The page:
5 Red Flags to Spot on Wedding-Vendor Contracts

5 Red Flags to Spot on Wedding-Vendor Contracts

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Wedding contracts can become a blur, especially if you're signing a lot of them. If you don't have a a professional planner reviewing everything for you, you might miss some things that are "red flags" to those who regularly work in the wedding business. Here are five really important things to watch for in every wedding-vendor contract:

1. Never sign a contract with a vendor who has a clause that prohibits you from reviewing them after the wedding.

As a client, you have a right to give your opinion on a vendor's services on Wedding Wire or wherever else unless you sign something saying you won't. Why would a vendor not want reviews? Probably because they've had a lot of bad ones in the past. Look for publicly-posted reviews on any vendor before you consider hiring them.

2. Pay careful attention to the minimum number of guests required in order for the vendor to honor the pricing offered in the contract.

If you've estimated 125 guests and the venue has listed 100 as your minimum, you're in trouble if your acceptances come in at only 80 guests. That contract means they only have to honor the prices offered with 100 guests and in some cases it can require you to pay for the 20 that aren't even there. Get the lowest minimum number on that contract that you possibly can.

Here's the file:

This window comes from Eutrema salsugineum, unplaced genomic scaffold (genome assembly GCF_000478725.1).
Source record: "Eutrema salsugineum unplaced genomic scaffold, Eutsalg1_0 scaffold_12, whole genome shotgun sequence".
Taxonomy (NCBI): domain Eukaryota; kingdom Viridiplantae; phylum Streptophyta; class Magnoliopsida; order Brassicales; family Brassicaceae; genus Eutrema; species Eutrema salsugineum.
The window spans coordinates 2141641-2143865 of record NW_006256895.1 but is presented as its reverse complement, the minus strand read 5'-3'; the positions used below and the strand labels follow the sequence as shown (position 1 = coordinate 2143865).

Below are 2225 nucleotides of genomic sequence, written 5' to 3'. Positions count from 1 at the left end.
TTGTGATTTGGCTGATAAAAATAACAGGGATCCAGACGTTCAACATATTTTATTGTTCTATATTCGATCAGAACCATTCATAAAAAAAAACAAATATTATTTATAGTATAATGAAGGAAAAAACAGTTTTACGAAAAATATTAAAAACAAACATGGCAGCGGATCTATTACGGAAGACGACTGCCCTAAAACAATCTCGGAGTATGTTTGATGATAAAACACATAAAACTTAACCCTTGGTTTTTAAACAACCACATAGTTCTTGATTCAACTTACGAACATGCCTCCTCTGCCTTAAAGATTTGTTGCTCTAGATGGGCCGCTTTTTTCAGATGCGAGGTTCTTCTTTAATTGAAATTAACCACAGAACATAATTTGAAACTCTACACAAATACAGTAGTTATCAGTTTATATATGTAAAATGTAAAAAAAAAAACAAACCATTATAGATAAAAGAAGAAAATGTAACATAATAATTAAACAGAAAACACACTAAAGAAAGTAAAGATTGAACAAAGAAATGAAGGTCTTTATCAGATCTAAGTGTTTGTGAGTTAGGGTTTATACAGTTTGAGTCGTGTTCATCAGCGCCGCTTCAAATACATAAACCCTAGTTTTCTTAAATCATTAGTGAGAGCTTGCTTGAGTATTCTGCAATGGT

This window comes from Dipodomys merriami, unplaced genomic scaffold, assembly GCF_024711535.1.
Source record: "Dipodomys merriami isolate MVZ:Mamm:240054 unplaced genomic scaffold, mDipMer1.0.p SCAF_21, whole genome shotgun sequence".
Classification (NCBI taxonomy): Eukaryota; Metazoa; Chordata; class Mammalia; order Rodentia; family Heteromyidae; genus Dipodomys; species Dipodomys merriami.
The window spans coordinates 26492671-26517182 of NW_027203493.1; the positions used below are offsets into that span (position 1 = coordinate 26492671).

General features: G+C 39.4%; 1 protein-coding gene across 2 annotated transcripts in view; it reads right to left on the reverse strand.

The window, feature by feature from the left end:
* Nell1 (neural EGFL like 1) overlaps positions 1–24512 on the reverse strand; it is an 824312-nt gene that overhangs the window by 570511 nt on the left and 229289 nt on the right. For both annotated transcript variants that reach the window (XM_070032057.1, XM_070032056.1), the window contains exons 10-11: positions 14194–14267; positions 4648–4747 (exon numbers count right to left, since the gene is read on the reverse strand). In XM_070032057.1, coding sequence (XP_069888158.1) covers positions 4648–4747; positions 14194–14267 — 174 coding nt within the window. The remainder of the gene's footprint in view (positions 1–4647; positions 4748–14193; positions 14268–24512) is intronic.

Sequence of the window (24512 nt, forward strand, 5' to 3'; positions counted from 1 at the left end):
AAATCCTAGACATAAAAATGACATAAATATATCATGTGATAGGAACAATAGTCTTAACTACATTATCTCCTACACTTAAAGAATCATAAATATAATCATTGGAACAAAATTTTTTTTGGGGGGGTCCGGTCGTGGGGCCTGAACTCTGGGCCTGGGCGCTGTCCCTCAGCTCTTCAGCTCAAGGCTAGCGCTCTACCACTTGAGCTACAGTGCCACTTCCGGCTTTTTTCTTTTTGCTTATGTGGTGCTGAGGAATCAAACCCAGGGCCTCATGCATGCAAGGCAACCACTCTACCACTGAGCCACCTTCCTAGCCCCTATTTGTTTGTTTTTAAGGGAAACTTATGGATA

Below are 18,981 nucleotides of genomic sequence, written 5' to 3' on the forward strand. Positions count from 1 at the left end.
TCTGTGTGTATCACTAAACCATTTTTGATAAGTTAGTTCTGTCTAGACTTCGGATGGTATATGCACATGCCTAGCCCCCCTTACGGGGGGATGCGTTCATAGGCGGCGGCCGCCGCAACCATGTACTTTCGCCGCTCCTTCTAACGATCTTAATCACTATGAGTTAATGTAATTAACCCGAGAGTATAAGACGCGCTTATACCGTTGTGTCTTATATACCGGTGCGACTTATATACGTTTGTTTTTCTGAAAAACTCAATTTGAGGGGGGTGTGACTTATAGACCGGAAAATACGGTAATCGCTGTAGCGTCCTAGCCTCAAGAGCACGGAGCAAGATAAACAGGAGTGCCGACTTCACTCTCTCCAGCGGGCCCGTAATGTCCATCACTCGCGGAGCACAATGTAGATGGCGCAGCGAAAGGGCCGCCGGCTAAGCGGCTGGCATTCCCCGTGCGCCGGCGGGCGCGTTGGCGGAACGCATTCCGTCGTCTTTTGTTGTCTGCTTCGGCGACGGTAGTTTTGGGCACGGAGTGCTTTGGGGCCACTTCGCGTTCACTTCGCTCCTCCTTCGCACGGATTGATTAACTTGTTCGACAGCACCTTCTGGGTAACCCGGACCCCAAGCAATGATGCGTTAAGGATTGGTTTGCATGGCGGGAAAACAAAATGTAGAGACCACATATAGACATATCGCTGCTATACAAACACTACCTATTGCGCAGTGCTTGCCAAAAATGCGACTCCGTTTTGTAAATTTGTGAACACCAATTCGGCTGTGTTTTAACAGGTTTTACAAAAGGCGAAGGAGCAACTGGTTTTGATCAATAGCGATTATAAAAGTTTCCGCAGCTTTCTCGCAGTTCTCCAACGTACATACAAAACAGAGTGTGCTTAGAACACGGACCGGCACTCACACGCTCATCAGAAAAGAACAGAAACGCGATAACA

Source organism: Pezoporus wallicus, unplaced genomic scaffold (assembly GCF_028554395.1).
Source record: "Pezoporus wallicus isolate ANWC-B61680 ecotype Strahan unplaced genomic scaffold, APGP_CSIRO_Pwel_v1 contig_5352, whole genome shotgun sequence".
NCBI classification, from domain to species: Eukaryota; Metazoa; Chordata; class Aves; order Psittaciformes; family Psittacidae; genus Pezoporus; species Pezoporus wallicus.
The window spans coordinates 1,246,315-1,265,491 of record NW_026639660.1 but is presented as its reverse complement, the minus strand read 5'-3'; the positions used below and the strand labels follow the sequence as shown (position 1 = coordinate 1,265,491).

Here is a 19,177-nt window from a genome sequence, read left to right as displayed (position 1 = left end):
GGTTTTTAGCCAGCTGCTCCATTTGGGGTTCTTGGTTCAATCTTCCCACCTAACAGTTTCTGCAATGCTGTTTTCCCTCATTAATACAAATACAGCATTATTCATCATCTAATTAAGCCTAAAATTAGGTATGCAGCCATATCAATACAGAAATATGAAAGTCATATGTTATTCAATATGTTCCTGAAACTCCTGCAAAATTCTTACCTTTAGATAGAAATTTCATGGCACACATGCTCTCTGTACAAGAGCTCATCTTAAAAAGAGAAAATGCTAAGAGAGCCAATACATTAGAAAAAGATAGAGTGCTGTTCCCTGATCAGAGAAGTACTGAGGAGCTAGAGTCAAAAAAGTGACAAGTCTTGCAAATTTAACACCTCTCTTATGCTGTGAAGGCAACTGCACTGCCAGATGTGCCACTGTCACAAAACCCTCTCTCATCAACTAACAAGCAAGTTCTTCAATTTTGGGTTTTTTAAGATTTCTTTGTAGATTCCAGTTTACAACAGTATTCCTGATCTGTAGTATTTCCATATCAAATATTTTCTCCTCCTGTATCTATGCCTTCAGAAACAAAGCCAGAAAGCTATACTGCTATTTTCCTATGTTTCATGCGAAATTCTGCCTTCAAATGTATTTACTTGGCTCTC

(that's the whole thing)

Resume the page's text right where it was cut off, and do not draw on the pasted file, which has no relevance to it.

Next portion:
3. Double and triple-check the dates and times on the contracts.

It's easy to miss a small numerical error, but if the error happens to commit them to your wedding on Sunday instead of Saturday. Many vendors have multiple wedding clients in one day but some cannot. A florist or pastry chef can certainly deliver successfully to more than one venue. But you have to establish that delivery time early to make sure they're actually blocked for when you need them on your wedding day. You don't want the cake being set up in the middle of cocktails.

4. Be wary of vendors with extreme cancellation policies.

It's not uncommon for initial wedding deposits to be non-refundable, but some contracts require full payment if the wedding is cancelled less than 90 days prior to the wedding date. That's a lot of money when they have three-month's notice to book a new client. Sixty days is more appropriate and some are much more lenient.

5. Make sure the details of your order are perfect on the contract before you sign it.

If you told the florist yellow, and she wrote white, and you didn't notice and signed the contract, you're going to get white and it won't be her fault. She's not going to look at your flower order again until a couple weeks prior to the wedding date, and she's not going to remember your conversation or notice her mistake at that point because you approved it the way it was written.

Owner of Weddings in Vieques, a destination-wedding planning company off the coast of Puerto Rico, Sandy Malone has helped countless couples plan their big day since 2007.


  1. Thamyris

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  2. Darren

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  3. Shakam

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